The upper story of the front wing consists of a passage with a single range of rooms, and, at its further extremity, a dormitory measuring about 40 feet long, 16 feet wide, and 11 feet high. This dormitory is clean and neat, and is occupied by twelve patients and one attendant. The windows are secured at night with shutters. Ventilation is, in a great degree, dependent upon perforated panes. There are two other dormitories in this ward, one with six beds for patients, and a double bed occupied by two attendants; the other with seven beds. The ventilation of these rooms is bad. The remaining rooms are single, and are also very imperfectly ventilated. They have in general perforated panes; but when these small rooms arc occupied by refractory patients, and the shutters are closed, they become excessively close and offensive. On this floor there are only three single rooms; in the corresponding ward below their number is greater, as there is there only one dormitory at the extremity of the gallery, which contains beds for twelve patients.

The mattresses and pillows are filled with chaff. Until lately it has been the custom for the friends of the pauper patients, or the parochial boards, to supply the bedding and clothing, and hence it has been impossible to have them according to uniform pattern. The Asylum, however, now furnishes the clothing and bedding of all pauper patients, except those belonging to the parish of Montrose, who are still supplied by the parochial board. Private patients provide their own bedding. The beds for paupers have each only one sheet. For the dirty patients the beds more recently provided have stretched canvas bottoms, but there is still a number of wooden trough beds in use, which are impregnated with urine and imperfectly cleaned. Several dirty and refractory patients have no bedding, except loose straw and a blanket; and we ascertained that it is the custom in this Asylum, when patients are violent and destructive, to remove all their clothing, and to supply them with no clothes, coverings, or bedding, except blankets and straw.

On the female side the front wing contains single rooms and dormitories, laid out nearly on the same plan as the male wards. Several females were in seclusion: three who were much excited, were without any clothing or covering, except a blanket; and were lying on loose straw, or on a straw mattress placed on the floor. On our opening the shutters of one of the cells, in order better to see its condition, the patient sprang naked from her straw, and attacked the female attendant with great violence. This patient had been about nine months in the house, and for several weeks had been confined to her cell, never taking any exercise, and never leaving it except at night, when she was moved to another, in order that the one occupied through the day might be cleaned.* These cells are very small, and exceedingly close and offensive; they are almost entirely without ventilation. The windows, indeed, have perforated panes, and above the door is an opening, communicating with the passage, intended for the admission of air; but this opening is almost entirely closed by a perforated metal plate, and, when the cells are occupied, the closed shutters prevent the ingress of fresh air through the perforations in the window. There is an apparatus for introducing heated air into the passages of the house, which is said to work tolerably well; but the impediments that prevent the free ventilation of the cells, must also interfere with their due warming in winter. On the female side there are nine cells up stairs and seven below, one containing two beds.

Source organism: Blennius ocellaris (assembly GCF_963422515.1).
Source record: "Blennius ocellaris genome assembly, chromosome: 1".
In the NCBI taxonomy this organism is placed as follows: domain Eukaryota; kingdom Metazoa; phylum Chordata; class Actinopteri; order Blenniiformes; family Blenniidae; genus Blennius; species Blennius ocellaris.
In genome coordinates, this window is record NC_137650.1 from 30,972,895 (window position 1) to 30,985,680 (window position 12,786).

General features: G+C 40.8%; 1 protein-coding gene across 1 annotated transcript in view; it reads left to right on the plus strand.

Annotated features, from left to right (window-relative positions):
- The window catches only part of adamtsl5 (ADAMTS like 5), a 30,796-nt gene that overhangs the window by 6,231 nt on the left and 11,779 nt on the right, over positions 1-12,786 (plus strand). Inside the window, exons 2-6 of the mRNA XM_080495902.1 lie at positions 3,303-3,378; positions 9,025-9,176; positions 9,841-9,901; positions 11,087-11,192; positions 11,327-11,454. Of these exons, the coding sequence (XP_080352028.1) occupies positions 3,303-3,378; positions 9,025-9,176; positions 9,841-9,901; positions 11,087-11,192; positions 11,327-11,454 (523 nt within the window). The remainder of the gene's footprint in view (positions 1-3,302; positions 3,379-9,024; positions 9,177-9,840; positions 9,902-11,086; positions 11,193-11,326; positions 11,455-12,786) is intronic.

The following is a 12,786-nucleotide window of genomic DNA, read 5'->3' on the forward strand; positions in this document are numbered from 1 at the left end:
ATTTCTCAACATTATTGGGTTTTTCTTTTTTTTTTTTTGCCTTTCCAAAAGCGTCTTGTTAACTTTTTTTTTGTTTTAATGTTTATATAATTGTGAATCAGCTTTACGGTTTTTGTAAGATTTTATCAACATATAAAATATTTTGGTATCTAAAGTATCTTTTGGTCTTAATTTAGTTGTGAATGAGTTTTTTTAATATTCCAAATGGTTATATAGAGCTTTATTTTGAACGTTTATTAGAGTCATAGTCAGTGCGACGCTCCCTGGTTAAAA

* This patient was brought from the Inverness Infirmary, where she had been detained far six months. Her case is referred to in the description of that house.

In the south lateral wing are the day-rooms for the females. The private patients have a day-room corresponding to that on the male side. There are besides four day-rooms for the paupers, two below and two up stairs. They were over-crowded, especially one which contained no fewer than forty-seven patients. This room serves also as the chapel, and is then very much over-crowded. There is, besides these day-rooms, a female work-room, above the day-room of the private patients. About twenty patients were engaged in sewing, knitting, and other employments. The number of female patients somewhat exceeds that of the males; and there is a large dormitory for them in this wing, which has no corresponding room on the male side. It contains sixteen beds, besides a bed like a chest, into which an epileptic patient is locked at night. The lid of the chest is formed of crossed straps.